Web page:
Vanishing Vacancy

Strong absorption can be created in slow markets.

As companies began leaving what was once the hub of Telecom Valley in Petaluma, Calif., numerous vacancy signs littered the empty buildings. Despite these vacant properties, builders continued to build, wooing new tenants away from existing landlords by offering modern office environments. And yet, one existing business park, the Petaluma Marina Business Center, also in Petaluma, saw vacancy rates drop from 43 percent to 30 percent in just one year. This success was based on a collaborative effort between the park’s landlords and an innovative brokerage team from Orion Partners, a revised marketing strategy, and an expanded tenant search beyond the local market.

When initially joining forces, the landlords and the brokerage team agreed that the first step to establishing a revised strategy was to review the market’s history and identify what triggered the abundance of unused space. The rush of large companies claiming their stake in the new Telecom Valley set off a building frenzy in the 1990s due to their demand for a plethora of employees. But now, with these large companies gone, the competition for today’s tenants came from designer buildings filled with perks and an increased inventory of 30 percent over the previous year. Finding a new type of tenant as well as a new marketing approach was a vital strategy for this project.

To find speculative tenants, the collaboration designed a candidate profile by analyzing the market and all the local leases completed during the past year. Their findings confirmed an initial theory: The newest tenants consisted of small companies and individual users. These tenants sought spaces of 2,000 square feet or less instead of the previous tenants who needed 20,000 sf. The profile also showed high demand for offices in the 300 sf to 500 sf range, meaning that the new tenants would most-likely be in need of executive services such as shared conference rooms, shared copiers, furnished offices, and reception services.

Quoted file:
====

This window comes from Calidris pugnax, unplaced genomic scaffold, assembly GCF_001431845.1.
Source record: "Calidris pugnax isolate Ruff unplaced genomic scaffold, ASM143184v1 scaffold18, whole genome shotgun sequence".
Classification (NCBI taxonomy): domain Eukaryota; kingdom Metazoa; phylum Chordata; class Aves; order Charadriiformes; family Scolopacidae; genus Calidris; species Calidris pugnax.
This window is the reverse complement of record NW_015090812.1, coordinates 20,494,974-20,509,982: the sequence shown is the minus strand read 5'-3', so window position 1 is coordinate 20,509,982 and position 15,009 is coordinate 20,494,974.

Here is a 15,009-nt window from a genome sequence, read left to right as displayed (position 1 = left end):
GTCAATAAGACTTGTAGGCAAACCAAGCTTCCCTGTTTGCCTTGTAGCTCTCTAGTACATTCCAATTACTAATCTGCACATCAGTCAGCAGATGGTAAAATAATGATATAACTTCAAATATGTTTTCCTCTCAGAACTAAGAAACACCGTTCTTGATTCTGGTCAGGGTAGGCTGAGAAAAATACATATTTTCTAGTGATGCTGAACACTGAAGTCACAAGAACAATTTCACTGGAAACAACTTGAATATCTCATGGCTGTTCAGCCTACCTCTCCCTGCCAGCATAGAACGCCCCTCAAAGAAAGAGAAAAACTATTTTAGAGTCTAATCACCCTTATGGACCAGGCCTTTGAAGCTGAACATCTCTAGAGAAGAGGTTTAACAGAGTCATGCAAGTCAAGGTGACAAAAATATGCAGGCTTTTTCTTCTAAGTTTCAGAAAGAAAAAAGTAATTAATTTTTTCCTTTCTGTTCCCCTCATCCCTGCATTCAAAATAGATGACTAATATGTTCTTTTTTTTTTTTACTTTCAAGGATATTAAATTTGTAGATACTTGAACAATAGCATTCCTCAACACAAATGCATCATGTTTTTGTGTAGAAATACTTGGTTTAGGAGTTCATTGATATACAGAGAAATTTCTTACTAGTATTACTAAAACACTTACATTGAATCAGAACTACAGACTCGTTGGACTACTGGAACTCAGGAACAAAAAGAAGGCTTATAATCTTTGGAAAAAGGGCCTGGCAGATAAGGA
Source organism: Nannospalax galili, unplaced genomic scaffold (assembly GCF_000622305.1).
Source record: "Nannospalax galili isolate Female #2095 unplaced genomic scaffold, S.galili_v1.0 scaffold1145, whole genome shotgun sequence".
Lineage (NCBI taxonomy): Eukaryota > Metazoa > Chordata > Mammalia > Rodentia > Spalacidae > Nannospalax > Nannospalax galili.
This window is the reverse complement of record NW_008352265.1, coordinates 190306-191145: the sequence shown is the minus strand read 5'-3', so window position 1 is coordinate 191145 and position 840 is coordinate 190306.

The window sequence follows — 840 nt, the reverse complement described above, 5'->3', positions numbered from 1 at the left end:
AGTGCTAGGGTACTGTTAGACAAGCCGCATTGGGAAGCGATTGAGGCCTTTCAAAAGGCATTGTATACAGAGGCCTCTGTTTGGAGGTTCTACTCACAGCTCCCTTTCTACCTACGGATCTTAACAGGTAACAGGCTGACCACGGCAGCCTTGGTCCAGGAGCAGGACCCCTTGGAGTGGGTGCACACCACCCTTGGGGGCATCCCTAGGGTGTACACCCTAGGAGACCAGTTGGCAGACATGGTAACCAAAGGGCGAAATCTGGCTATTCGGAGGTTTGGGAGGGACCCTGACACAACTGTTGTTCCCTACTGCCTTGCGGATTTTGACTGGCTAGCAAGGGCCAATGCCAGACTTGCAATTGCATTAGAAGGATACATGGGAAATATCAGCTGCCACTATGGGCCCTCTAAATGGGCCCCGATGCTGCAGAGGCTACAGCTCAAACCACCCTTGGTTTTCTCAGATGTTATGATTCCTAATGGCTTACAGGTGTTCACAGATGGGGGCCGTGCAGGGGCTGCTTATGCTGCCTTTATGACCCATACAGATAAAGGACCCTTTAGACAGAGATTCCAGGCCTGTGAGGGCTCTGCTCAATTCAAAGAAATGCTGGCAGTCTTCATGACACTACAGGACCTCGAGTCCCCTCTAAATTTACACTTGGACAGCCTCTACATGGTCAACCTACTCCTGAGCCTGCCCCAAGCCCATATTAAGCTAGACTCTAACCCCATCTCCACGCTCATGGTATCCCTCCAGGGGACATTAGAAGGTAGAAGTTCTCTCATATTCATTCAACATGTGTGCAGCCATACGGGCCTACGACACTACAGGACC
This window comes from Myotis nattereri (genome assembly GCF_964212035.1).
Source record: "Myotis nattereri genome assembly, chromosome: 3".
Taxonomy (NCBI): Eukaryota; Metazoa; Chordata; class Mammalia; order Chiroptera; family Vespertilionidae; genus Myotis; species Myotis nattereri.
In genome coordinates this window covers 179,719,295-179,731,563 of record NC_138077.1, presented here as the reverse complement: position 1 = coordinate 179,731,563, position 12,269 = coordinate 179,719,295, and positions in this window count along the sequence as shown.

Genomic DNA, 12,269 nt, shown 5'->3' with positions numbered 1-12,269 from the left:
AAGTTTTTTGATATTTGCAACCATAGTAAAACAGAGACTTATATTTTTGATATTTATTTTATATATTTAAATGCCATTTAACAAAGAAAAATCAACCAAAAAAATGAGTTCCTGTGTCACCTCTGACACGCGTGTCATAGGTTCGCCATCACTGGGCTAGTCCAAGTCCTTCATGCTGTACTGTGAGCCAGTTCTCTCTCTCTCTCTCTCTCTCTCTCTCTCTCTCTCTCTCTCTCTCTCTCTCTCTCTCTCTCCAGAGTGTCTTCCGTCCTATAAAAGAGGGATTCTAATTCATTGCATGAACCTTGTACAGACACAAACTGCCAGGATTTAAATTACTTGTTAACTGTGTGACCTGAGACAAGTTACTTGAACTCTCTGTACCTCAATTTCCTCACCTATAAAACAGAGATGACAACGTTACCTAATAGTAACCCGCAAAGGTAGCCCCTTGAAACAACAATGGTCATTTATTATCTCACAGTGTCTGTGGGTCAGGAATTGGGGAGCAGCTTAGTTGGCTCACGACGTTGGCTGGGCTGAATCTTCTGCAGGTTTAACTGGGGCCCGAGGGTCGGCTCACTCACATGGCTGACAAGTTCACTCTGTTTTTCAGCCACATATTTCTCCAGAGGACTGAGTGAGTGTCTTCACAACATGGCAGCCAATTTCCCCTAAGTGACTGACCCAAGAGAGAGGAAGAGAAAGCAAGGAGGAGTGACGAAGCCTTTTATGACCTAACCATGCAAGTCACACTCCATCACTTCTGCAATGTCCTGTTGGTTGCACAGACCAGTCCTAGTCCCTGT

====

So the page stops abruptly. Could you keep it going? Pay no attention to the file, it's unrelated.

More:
Armed with this knowledge, the brokerage team set out to familiarize themselves with every executive office suite provider in the area. Finding nothing, they knew they had discovered their unique selling point, which was to create executive offices to meet the needs of small tenants. The team recommended this strategy to the park’s landlords, who ultimately declined. The landlords’ core expertise was in running a business park, not serving a multitude of individual office users with phone assistance, provide IT support, conference rooms, and administrative services.

The brokerage team persisted, knowing their strategy was the right way to go. Even though smaller tenants were the ultimate goal, the team identified and approached larger executive office firms in nearby cities who had the resources and capabilities to meet the needs of small businesses. After presenting their data and findings about the unique market opportunity, the landlords eventually changed their minds, and the brokerage team successfully recruited an executive office firm who signed a 17,000 sf lease.

The executive firm and the brokerage team partnered together to maximize marketing efforts in recruiting tenants. Using one another’s momentum, the firm took their services to the new marketplace while the brokerage team utilized their marketing practices to continue to attract tenants too large for the executive suites by cold calling and direct mail. The tandem strategy worked and resulted in a decreased business park vacancy rate of 13 percent in just one year, showing that it is possible to achieve positive absorption in a slow market.

Christy Hirsch, CCIM

Christy Hirsch, CCIM, is a commercial agent with NAI/BT., in Santa Rosa, Calif. Contact her at (707) 360-1330.


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